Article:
SELMA – A number of Selma Unified employees were recognized for helping with their behind-the-scenes efforts in the learning process at the Oct. 10 board meeting and the board also accepted a classification and salary study that will be voted on at the next board meeting.
Eric White Elementary Principal Sandra Aguilera said she wanted to highlight the employees since their work makes the teaching process possible.
Alexandra Carrillo, the district’s director of child nutrition, was given the Welcome to Awesome award.
“My secretary and I did a little research about how many kids we have in the district and how many staff and school sites there are. According to our figures, Alexandra’s responsible for making sure about 6,500 students in our district have meals and not only once a day, but we provide the breakfast, lunch and supper program. We thank you because without our students having that basic need met, the learning process can’t take place,” Aguilera said.
P.J. Yount, the district’s print shop operator, was given the Consider It Done award.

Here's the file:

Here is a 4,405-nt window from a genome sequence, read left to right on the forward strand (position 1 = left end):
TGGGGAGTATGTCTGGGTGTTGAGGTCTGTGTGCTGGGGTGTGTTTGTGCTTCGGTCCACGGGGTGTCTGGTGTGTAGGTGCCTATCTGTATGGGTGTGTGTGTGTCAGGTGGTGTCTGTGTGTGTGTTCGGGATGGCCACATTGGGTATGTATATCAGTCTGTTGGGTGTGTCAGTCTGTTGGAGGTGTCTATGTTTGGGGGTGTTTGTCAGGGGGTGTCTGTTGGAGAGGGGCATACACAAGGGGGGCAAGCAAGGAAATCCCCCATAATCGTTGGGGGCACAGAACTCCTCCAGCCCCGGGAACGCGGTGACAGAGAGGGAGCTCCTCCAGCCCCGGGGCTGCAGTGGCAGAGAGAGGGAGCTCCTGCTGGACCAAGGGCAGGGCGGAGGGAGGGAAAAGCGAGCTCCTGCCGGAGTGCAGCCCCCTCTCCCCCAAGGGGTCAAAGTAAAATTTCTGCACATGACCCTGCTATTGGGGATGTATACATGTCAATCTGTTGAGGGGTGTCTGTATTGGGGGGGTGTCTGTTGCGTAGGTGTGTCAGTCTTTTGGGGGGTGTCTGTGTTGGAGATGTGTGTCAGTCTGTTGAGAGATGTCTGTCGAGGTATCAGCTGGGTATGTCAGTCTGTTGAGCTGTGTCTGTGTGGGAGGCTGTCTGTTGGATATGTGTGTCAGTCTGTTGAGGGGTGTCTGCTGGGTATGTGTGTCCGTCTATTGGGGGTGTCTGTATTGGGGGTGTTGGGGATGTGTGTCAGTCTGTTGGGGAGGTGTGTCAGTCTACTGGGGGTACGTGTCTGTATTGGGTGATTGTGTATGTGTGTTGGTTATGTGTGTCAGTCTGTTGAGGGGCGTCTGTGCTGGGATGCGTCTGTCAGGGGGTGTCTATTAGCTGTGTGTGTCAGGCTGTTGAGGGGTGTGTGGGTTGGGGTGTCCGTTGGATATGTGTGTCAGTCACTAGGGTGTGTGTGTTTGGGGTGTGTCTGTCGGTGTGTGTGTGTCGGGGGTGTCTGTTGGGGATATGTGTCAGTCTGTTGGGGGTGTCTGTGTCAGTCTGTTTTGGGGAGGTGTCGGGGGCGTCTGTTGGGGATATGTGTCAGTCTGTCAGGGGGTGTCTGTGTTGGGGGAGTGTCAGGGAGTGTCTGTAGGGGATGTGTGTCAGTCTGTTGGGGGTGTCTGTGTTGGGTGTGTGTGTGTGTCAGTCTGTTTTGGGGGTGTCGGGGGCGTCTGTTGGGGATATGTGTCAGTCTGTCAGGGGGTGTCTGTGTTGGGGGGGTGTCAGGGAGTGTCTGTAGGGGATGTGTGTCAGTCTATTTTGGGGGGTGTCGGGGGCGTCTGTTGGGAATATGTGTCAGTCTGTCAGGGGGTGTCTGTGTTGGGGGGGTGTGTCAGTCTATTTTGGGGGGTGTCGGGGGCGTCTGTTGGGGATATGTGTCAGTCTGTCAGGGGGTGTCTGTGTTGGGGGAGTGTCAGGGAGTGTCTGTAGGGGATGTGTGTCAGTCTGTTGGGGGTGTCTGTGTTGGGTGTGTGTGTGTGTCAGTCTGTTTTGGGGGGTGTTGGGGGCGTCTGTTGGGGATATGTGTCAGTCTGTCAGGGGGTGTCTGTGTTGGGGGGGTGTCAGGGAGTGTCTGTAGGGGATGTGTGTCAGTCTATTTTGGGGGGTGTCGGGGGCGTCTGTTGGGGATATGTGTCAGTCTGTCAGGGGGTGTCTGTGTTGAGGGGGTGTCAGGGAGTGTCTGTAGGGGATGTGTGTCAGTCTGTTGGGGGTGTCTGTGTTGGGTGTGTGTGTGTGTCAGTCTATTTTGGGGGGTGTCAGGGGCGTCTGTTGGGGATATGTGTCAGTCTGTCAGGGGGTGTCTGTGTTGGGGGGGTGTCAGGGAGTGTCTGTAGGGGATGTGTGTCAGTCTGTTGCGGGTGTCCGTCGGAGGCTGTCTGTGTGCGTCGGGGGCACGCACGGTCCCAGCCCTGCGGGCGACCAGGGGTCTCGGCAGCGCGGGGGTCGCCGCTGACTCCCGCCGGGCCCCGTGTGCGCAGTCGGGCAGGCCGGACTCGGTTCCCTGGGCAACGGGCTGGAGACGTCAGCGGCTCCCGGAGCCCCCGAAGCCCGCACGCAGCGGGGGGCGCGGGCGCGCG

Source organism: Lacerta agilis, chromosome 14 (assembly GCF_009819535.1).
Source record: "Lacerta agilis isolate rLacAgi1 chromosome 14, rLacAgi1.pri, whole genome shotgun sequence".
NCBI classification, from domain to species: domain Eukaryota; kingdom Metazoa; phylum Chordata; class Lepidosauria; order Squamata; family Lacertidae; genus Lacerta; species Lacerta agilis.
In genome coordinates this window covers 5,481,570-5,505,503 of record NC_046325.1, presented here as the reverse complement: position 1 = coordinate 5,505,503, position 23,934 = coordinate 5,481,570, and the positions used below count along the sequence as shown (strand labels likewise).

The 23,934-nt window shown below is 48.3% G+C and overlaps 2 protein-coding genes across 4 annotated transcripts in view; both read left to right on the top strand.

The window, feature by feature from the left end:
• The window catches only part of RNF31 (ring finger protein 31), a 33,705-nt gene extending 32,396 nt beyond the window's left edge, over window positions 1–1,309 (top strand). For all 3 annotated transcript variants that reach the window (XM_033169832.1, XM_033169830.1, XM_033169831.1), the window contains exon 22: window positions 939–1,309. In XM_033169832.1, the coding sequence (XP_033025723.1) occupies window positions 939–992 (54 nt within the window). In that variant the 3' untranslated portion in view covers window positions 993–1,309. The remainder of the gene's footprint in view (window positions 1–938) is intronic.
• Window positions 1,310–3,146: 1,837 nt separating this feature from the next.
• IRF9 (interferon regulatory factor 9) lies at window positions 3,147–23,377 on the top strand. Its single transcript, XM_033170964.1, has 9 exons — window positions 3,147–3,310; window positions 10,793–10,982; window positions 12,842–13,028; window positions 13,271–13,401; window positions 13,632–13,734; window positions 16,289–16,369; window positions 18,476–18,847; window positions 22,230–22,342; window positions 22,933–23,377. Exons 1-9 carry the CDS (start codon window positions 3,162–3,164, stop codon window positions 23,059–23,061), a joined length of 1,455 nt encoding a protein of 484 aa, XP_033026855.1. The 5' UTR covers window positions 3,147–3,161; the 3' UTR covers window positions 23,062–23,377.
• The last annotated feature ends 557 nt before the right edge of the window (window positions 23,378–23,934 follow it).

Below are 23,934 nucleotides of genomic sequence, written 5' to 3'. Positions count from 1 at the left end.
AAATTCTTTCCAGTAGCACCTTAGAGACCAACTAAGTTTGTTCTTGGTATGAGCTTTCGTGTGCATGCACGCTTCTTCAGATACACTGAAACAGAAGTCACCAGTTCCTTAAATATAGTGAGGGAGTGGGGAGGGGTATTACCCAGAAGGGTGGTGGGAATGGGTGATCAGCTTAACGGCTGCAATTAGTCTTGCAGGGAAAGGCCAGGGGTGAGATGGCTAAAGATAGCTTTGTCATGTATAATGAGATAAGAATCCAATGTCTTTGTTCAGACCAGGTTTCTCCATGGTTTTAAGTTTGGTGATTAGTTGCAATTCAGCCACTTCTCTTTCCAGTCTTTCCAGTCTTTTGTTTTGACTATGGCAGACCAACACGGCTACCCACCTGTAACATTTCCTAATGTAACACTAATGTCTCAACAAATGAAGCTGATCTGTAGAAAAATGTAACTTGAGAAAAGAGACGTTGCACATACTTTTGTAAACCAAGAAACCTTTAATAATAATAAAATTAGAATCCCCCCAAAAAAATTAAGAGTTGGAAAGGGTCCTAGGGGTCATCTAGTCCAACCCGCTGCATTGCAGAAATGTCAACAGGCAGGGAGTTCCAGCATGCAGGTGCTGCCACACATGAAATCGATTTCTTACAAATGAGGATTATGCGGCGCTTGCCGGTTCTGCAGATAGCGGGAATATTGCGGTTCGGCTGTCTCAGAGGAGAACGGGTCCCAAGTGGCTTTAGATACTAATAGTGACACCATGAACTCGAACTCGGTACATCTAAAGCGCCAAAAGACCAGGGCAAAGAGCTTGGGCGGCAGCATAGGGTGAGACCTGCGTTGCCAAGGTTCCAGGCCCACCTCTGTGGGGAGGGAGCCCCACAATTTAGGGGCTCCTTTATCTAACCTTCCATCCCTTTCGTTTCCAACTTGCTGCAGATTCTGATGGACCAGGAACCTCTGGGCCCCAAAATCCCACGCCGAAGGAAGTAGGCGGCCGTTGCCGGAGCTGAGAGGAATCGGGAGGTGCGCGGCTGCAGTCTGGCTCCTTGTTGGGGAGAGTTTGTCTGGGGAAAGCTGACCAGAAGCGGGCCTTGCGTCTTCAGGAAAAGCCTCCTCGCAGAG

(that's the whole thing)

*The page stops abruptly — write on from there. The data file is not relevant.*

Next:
“I know I’ve called and said, ‘P.J. I want to have this for my teachers in two days. Can you do it?’ And P.J. is that person who says ‘consider it done.’ Our teachers go through lessons every day and they need materials. We have about 490 certificated staff in the district, and that’s not even counting the administrators. Everybody needs print work, so without you the teaching process could not take place.”
Gabriel Cazarez, HVAC specialist, was given the Excellent Customer Service award.
“We all know if we are uncomfortable and it’s too hot or two cold, we can’t learn or teach and we’re just off. There are many times at the beginning of the year where I’ll tell Gabe a certain room’s [air-conditioning] isn’t working or I have a staff meeting and I need it to be cool in there. I’ll send Gabe a text and it can be a weekend where we’ve worked on a Sunday to make sure Eric White is up and running.”
Roque Martinez, Director of Operations, was given the Marvelous and Magnificent award.